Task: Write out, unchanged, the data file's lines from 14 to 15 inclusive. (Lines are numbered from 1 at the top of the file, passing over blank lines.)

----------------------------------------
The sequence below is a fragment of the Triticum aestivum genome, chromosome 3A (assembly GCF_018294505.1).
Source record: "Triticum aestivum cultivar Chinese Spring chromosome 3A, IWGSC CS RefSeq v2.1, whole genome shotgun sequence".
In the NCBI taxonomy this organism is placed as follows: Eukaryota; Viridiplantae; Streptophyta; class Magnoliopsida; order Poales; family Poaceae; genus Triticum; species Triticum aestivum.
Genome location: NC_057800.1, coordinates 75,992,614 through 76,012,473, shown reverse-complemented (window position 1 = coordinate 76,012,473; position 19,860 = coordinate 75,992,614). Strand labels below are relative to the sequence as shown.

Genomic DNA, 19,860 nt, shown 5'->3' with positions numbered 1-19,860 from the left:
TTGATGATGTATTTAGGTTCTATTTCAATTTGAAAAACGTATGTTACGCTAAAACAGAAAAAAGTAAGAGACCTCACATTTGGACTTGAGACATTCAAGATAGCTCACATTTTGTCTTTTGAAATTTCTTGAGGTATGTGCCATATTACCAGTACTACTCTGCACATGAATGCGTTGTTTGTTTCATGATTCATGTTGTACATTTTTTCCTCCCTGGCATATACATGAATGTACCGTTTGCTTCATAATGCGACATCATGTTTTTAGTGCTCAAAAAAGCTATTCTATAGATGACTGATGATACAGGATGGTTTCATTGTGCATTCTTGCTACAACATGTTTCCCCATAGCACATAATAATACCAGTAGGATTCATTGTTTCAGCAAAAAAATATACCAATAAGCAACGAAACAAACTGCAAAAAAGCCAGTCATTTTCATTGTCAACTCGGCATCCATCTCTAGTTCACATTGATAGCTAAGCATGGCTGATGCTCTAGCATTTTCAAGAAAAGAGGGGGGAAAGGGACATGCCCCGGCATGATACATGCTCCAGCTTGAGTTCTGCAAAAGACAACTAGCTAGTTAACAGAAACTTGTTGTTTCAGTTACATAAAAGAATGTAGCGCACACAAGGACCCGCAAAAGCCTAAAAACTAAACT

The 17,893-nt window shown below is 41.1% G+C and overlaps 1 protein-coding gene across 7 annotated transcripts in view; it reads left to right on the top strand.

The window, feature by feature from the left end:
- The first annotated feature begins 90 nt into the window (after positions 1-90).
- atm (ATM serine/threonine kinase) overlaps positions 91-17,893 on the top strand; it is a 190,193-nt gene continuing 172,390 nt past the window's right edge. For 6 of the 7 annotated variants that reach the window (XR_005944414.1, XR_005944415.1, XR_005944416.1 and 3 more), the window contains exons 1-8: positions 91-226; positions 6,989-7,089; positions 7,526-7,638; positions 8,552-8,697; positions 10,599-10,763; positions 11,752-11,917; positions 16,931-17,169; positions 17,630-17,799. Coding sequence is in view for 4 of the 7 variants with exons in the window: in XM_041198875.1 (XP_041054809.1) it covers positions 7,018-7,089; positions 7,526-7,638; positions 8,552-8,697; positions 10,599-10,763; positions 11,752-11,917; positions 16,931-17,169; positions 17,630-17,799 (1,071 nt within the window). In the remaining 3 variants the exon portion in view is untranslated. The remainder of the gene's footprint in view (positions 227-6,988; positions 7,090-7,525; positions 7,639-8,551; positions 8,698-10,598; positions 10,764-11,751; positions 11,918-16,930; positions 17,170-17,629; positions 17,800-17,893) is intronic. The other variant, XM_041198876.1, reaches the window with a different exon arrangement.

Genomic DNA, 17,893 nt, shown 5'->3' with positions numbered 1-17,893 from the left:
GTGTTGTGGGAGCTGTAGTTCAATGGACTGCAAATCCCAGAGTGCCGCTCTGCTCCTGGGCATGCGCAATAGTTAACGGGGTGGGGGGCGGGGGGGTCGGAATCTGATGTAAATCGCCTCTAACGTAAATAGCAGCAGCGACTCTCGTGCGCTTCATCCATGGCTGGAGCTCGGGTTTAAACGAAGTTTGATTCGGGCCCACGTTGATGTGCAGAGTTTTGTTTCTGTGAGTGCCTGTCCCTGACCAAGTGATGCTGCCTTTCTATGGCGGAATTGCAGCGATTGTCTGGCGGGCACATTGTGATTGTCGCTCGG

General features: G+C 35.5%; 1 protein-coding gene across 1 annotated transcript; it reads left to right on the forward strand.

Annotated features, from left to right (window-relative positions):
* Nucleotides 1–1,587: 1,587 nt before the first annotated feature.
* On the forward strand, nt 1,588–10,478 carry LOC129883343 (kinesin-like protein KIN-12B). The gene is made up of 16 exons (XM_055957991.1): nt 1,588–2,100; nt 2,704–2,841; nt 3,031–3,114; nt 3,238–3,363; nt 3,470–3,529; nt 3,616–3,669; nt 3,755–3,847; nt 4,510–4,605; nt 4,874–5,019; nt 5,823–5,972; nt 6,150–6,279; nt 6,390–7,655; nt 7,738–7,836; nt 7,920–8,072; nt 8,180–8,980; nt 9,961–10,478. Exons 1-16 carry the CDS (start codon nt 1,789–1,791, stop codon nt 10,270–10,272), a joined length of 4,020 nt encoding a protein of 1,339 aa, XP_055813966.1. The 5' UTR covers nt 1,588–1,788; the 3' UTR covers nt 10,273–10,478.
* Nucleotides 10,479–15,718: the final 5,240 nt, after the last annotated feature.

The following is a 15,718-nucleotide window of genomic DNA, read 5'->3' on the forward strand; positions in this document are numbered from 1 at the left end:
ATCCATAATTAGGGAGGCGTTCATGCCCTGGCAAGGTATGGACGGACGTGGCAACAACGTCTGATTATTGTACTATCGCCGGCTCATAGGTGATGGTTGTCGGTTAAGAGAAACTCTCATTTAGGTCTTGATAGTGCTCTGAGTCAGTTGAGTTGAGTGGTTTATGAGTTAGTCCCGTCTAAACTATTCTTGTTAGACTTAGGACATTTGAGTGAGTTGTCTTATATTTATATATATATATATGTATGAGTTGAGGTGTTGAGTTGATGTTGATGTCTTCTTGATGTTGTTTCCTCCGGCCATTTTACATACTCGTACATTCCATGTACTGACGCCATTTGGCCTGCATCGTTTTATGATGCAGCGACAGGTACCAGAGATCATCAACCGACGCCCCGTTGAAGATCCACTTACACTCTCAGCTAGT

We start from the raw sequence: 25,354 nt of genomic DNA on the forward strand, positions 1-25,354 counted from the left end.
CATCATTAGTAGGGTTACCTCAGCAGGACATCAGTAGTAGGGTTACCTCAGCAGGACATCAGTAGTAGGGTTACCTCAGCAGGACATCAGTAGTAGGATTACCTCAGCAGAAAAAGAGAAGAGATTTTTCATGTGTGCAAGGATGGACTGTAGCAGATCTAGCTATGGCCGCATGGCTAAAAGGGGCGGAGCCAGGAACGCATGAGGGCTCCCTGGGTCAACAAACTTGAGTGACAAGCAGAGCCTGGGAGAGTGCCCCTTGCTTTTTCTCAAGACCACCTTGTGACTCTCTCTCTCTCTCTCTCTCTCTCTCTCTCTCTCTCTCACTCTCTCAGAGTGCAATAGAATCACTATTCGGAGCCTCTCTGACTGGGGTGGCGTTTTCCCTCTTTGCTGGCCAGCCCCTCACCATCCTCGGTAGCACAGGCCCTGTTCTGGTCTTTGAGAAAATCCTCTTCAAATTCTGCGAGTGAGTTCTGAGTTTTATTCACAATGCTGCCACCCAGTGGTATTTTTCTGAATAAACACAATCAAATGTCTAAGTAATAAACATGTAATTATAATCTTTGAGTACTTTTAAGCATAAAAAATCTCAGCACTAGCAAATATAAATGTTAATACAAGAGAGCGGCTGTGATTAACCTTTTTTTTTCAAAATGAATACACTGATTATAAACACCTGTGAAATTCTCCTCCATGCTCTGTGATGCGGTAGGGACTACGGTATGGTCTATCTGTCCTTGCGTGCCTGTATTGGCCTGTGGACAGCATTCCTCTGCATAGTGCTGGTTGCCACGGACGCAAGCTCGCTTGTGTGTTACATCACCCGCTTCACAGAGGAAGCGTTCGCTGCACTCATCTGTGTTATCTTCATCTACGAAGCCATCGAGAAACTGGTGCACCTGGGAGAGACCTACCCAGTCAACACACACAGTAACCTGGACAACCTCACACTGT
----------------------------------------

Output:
Annotated features, from left to right (window-relative positions):
* Nucleotides 1–1,587: 1,587 nt before the first annotated feature.